I dropped to the Honister Pass and Mine which had an open cafe. I considered my options again here at 5pm: do I climb and camp, or head for the Rosthwaite pub as I haven’t got much food left? I did fancy climbing Catbells in the morning, especially as this weather looked like it was going to hold. So made the decision to climb and camp under High Spy.
It’s a steep climb out of Honister pass up to Dale Head, I didn’t climb to the top, part way up I took the path that contours around to the tarn.
I made camp at about 6pm under clear blue skies, but a very cold wind. A beautiful sunset and low cloud over Scafell Pike gave it an eerie feel. It didn’t get dark until 7.30pm, which was a great help, as it had been a long day.
Morning dawned clear and frosty, with no wind and initial cloud inversion, then wonderful effects made by the clouds around the mountains. I set off at 6.30am and was on the top of High Spy fairly quickly, in perfect weather.
I felt very lucky to be up here on such a perfect morning.
I had a lovely walk in the sunshine along Cat Bells, there was not a soul in sight until the very end. Where I descended to rejoin the Cumbria Way path into Keswick.
It was still early and there weren’t that many people about as I walked into Keswick.
I stopped in the George Hotel for breakfast at about 10.30am, it was nearly 12 when I left Keswick.
The path climbs steeply to the Skiddaw car park, then it’s a nice, fairly level walk around to Keswick House (Youth Hostel).
It was a nice surprise to find the Youth Hostel open to non residents between 12 and 3. So I went in for a sit down in front of the fire, and made myself a cup of coffee, leaving the donation in the tin as requested.
From Skiddaw House, it’s a long empty valley walk all the way to Grainsgill Beck.
It was a harder climb to Great Lingy Hut than I remembered – I last walked this in October last year, with my wife and youngest children. I did remember to fill up with water at the last river, because I remembered that there’s none by the hut. I arrived just before 6pm and put the tent up to dry. You could camp here if the hut was full, or if you prefer to camp, but it’s exposed and not perfectly flat.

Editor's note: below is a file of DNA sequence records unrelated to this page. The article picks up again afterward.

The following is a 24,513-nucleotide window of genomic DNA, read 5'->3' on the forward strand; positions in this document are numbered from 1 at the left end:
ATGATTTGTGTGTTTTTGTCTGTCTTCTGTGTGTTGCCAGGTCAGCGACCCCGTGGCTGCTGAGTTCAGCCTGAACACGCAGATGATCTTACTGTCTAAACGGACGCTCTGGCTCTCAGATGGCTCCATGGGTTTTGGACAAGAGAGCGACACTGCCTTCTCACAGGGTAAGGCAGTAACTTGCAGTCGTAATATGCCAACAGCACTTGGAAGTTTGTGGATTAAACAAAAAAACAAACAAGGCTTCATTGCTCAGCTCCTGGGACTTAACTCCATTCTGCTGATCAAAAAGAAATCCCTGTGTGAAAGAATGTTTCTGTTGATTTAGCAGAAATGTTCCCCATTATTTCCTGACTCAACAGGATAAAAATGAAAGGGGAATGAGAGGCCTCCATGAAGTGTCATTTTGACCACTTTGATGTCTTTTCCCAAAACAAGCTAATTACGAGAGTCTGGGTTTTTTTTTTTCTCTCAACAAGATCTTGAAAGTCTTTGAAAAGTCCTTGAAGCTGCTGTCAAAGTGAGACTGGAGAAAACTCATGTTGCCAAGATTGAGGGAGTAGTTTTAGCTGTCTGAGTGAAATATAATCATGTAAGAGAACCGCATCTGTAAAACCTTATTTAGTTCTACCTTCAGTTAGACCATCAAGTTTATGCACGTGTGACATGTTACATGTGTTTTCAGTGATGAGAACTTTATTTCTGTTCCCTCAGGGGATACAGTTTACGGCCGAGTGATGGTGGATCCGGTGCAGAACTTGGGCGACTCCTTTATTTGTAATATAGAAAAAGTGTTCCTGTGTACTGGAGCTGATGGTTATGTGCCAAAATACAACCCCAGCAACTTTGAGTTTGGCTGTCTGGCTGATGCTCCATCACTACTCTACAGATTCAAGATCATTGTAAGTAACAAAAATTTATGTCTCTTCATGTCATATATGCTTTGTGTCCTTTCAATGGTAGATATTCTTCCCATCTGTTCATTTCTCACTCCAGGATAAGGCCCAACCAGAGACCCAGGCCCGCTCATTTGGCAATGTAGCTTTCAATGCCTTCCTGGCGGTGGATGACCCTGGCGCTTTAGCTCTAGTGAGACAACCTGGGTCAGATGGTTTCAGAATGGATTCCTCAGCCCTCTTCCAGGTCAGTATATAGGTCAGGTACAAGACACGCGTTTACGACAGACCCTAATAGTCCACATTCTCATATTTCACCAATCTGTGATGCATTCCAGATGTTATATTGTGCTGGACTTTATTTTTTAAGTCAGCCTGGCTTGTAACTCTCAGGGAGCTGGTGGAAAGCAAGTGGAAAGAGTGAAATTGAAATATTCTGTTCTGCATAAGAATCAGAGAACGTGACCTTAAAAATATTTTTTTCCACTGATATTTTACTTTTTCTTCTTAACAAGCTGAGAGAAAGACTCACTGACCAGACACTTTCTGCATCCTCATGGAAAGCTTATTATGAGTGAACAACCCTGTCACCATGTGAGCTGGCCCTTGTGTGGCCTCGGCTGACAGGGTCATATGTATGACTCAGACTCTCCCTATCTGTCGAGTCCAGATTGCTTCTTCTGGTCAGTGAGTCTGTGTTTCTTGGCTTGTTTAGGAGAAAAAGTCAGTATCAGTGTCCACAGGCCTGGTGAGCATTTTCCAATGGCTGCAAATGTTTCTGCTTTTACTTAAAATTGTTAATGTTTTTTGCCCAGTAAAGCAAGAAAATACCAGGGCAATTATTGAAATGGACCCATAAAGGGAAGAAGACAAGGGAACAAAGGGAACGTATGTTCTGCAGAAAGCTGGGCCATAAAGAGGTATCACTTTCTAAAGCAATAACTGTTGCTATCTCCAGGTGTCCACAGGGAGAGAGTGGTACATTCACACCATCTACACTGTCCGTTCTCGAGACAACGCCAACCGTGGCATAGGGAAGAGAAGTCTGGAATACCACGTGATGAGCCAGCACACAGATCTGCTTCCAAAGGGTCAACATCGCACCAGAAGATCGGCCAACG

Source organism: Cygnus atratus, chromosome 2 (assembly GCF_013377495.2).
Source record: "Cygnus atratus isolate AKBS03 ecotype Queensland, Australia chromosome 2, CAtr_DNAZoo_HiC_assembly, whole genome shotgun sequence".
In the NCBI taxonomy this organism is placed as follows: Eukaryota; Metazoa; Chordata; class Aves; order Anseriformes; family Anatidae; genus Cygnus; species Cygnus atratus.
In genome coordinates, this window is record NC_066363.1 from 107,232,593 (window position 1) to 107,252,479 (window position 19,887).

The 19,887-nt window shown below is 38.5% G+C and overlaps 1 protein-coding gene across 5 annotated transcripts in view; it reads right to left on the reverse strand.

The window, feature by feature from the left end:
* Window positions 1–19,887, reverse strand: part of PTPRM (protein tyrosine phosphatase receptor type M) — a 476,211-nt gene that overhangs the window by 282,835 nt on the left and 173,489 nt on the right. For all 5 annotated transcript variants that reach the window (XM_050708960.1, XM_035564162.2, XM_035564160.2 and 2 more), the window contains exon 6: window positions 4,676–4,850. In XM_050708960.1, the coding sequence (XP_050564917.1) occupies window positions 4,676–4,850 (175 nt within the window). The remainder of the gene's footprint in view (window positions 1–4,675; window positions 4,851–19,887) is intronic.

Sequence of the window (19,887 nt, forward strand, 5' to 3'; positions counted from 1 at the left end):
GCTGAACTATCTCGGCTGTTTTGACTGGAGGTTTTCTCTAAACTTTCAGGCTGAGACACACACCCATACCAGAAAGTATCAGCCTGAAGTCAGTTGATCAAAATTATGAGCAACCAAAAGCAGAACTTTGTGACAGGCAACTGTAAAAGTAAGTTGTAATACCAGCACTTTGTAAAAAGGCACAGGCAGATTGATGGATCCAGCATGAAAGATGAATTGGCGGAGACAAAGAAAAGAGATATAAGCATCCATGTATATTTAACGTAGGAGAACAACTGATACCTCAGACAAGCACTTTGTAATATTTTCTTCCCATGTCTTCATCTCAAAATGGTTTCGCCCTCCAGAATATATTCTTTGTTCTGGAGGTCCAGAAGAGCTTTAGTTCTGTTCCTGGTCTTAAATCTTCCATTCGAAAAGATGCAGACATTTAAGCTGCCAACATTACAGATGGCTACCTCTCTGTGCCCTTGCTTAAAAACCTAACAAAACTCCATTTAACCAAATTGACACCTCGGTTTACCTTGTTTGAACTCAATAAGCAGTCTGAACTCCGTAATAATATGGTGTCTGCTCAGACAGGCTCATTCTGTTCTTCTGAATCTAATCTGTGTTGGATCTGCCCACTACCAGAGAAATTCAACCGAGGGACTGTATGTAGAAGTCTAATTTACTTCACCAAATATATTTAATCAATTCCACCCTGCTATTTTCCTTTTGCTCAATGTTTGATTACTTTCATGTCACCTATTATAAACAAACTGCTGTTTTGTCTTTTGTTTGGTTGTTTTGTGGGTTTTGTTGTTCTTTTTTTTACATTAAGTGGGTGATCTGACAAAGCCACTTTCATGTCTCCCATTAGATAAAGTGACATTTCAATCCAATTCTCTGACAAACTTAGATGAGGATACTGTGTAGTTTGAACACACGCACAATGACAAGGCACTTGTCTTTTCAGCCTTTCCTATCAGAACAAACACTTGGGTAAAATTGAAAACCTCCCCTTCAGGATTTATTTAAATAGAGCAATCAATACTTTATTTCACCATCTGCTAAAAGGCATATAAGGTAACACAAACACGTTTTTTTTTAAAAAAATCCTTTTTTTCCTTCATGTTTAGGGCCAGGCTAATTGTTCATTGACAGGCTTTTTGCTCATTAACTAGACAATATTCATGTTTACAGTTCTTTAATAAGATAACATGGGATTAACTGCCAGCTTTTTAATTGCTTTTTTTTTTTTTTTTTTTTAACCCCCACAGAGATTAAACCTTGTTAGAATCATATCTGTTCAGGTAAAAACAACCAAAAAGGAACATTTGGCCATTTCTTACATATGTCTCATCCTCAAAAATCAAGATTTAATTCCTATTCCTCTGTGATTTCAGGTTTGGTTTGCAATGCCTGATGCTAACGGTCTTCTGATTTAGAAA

The wind had got cold as I climbed to the hut and there were still patches of snow at this height. So I was expecting a cold night.
The weather started off clear today, but quickly clouded over by the time I left at about 6.15am.
This part of Cumbria feels really remote but I hadn’t been walking long when I met a runner who stopped to ask where I was going.
Not long after I met a young lad walking his dog, who asked the same thing.
Caldbeck is a nice village with a cafe and pub.
My map shows the path following the river all the way to Carlisle. I didn’t expect it to climb as steeply as it did as I left Caldbeck.
It was a nice walk through the woods with some views.
I don’t think this area has as many walkers because on leaving Caldbeck, I had another chap ask what I was doing. We chatted about the North and South Lakes which still have local communities, which have been lost in the Central Lakes. He said they are struggling to keep it that way, though, as more and more homes are being sold to holiday home owners.
I made it to the Bridge End pub for 12.30pm, after good paths in the woods and along the river. It felt good to re-charge and rest my feet.
The route then took me through fields to join a cycle path into Carlisle. It looked a nice tidy city, I liked what I saw of it.
I really enjoyed walking this route in perfect weather. If you were unlucky with the weather at any point, there are various, interesting options to change the route.
I found wild camping fairly easy, and finding water was not an issue, as there were plenty of rivers to filter it from.